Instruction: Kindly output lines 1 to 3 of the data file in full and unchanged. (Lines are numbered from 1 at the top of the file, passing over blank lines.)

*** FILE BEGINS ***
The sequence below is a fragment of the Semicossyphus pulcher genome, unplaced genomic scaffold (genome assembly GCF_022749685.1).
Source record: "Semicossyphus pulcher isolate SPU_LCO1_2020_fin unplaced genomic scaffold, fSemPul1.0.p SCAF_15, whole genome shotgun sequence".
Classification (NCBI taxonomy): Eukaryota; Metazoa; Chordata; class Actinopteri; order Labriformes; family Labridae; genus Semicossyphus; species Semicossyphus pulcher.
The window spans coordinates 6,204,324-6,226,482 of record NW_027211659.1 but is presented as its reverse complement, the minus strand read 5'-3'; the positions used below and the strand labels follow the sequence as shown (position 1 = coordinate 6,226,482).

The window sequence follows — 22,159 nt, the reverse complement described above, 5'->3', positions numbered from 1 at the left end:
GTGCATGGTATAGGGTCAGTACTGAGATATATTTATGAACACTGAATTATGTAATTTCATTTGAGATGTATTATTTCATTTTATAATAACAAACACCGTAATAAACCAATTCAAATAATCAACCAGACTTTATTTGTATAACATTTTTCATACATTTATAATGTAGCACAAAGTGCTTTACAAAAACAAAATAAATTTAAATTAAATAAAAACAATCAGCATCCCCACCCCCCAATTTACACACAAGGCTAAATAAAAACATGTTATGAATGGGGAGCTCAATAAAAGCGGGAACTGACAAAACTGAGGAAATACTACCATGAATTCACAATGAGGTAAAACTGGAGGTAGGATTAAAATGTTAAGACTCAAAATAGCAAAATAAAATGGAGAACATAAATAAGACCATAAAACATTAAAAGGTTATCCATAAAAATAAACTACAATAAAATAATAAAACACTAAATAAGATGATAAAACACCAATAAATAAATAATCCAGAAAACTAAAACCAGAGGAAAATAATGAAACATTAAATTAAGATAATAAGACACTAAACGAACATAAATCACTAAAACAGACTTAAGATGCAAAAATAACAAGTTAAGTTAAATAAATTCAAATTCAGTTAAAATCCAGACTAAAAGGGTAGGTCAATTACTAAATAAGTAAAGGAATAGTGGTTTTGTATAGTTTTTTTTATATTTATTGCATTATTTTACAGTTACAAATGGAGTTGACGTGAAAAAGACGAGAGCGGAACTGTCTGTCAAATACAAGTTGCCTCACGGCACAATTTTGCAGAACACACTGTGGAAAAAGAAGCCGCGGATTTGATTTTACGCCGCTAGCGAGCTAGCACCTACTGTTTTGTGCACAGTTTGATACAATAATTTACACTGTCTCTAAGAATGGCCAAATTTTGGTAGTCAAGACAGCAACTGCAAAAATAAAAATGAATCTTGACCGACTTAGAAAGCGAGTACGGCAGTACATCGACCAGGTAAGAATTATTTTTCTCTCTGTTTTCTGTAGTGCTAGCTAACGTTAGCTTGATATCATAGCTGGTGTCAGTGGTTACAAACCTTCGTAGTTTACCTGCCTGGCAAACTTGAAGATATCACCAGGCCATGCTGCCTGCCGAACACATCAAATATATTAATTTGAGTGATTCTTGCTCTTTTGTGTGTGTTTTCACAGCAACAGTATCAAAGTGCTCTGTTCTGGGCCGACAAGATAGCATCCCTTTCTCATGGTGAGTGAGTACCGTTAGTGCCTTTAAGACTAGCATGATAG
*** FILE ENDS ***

The sequence below is a fragment of the Semicossyphus pulcher genome, unplaced genomic scaffold (genome assembly GCF_022749685.1).
Source record: "Semicossyphus pulcher isolate SPU_LCO1_2020_fin unplaced genomic scaffold, fSemPul1.0.p SCAF_15, whole genome shotgun sequence".
Classification (NCBI taxonomy): Eukaryota; Metazoa; Chordata; class Actinopteri; order Labriformes; family Labridae; genus Semicossyphus; species Semicossyphus pulcher.